9. Michel Beine & Christopher Parsons, 2015. "Climatic Factors as Determinants of International Migration," Scandinavian Journal of Economics, Wiley Blackwell, vol. 117(2), pages 723-767, April.
    10. Djajić, Slobodan & Vinogradova, Alexandra, 2015. "Overshooting the Savings Target: Temporary Migration, Investment in Housing and Development," World Development, Elsevier, vol. 65(C), pages 110-121.
    11. Christian Dustmann & Joseph-Simon Görlach, 2016. "The Economics of Temporary Migrations," Journal of Economic Literature, American Economic Association, vol. 54(1), pages 98-136, March.
    12. Aubry, Amandine & Burzyński, Michał & Docquier, Frédéric, 2016. "The welfare impact of global migration in OECD countries," Journal of International Economics, Elsevier, vol. 101(C), pages 1-21.
    13. John Kennan & James R. Walker, 2011. "The Effect of Expected Income on Individual Migration Decisions," Econometrica, Econometric Society, vol. 79(1), pages 211-251, January.
    14. Borjas, George J & Bratsberg, Bernt, 1996. "Who Leaves? The Outmigration of the Foreign-Born," The Review of Economics and Statistics, MIT Press, vol. 78(1), pages 165-176, February.
    15. Christian Dustmann & Yoram Weiss, 2007. "Return Migration: Theory and Empirical Evidence," CReAM Discussion Paper Series 0702, Centre for Research and Analysis of Migration (CReAM), Department of Economics, University College London.
    16. Facchini, Giovanni & Mayda, Anna Maria & Mishra, Prachi, 2011. "Do interest groups affect US immigration policy?," Journal of International Economics, Elsevier, vol. 85(1), pages 114-128, September.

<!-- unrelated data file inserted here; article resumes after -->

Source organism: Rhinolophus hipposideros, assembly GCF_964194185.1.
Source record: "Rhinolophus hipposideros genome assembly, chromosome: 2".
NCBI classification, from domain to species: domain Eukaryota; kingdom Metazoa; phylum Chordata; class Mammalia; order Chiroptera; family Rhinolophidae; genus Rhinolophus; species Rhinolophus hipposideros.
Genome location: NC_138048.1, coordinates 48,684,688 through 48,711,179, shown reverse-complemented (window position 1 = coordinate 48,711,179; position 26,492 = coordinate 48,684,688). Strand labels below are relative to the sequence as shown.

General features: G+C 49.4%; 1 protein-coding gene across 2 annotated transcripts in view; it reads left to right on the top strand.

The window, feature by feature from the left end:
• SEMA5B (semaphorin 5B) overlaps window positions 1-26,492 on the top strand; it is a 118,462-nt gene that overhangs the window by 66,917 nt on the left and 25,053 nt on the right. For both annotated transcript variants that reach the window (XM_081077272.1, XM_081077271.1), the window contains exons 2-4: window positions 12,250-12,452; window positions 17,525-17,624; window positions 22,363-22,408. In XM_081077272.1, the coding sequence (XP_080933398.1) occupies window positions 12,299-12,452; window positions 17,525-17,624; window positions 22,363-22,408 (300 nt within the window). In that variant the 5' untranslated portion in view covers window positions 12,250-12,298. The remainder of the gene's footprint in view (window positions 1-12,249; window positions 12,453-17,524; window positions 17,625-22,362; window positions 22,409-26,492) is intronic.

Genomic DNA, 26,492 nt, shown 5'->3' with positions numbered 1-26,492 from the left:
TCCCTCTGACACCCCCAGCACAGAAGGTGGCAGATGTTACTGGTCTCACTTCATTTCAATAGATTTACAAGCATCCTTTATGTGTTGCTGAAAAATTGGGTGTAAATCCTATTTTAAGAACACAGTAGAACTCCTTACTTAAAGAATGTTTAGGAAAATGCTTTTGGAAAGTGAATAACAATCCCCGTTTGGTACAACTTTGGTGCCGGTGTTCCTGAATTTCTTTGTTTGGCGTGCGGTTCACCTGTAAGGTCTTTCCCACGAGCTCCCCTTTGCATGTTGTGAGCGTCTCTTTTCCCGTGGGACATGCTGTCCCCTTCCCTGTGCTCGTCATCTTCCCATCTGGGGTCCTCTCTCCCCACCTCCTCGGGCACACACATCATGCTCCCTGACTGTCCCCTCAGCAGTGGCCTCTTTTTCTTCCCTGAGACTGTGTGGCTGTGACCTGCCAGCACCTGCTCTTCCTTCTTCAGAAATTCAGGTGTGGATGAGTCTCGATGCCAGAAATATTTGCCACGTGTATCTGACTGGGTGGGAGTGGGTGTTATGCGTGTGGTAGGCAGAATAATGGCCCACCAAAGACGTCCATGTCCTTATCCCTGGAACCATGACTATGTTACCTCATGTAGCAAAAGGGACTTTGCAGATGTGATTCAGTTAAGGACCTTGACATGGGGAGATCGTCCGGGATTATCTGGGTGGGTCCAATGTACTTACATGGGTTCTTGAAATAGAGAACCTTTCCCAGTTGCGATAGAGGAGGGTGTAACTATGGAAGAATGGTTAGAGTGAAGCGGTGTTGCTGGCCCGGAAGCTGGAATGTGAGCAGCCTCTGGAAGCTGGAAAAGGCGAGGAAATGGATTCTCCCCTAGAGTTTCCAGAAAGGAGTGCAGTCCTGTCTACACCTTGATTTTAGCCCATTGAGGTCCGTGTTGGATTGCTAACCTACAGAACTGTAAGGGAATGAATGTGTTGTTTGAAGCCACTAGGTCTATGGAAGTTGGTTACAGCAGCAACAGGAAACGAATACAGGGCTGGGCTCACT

17. Frédéric Docquier & Hillel Rapoport, 2012. "Globalization, Brain Drain, and Development," Journal of Economic Literature, American Economic Association, vol. 50(3), pages 681-730, September.
    18. Christian Dustmann & Joseph-Simon Görlach, 2015. "The Economics of Temporary Migrations," CESifo Working Paper Series 5188, CESifo Group Munich.
    19. Michèle V. K. Belot & Timothy J. Hatton, 2012. "Immigrant Selection in the OECD," Scandinavian Journal of Economics, Wiley Blackwell, vol. 114(4), pages 1105-1128, December.
    20. Govert E. Bijwaard & Christian Schluter & Jackline Wahba, 2014. "The Impact of Labor Market Dynamics on the Return Migration of Immigrants," The Review of Economics and Statistics, MIT Press, vol. 96(3), pages 483-494, July.
    21. Michel Beine & Simone Bertoli & Jesús Fernández-Huertas Moraga, 2016. "A Practitioners’ Guide to Gravity Models of International Migration," The World Economy, Wiley Blackwell, vol. 39(4), pages 496-512, April.
    22. Biavaschi, Costanza & Burzynski, Michal & Elsner, Benjamin & Machado, Joël, 2016. "The Gain from the Drain: Skill-biased Migration and Global Welfare," IZA Discussion Papers 10275, Institute of Labor Economics (IZA).
    23. Christian Dustmann, 2003. "Children and return migration," Journal of Population Economics, Springer;European Society for Population Economics, vol. 16(4), pages 815-830, November.
    24. Alan Barrett & Philip J. O’Connell, 2001. "Is There a Wage Premium for Returning Irish Migrants?," The Economic and Social Review, Economic and Social Studies, vol. 32(1), pages 1-21.
    25. Djajic, Slobodan & Milbourne, Ross, 1988. "A general equilibrium model of guest-worker migration : The source-country perspective," Journal of International Economics, Elsevier, vol. 25(3-4), pages 335-351, November.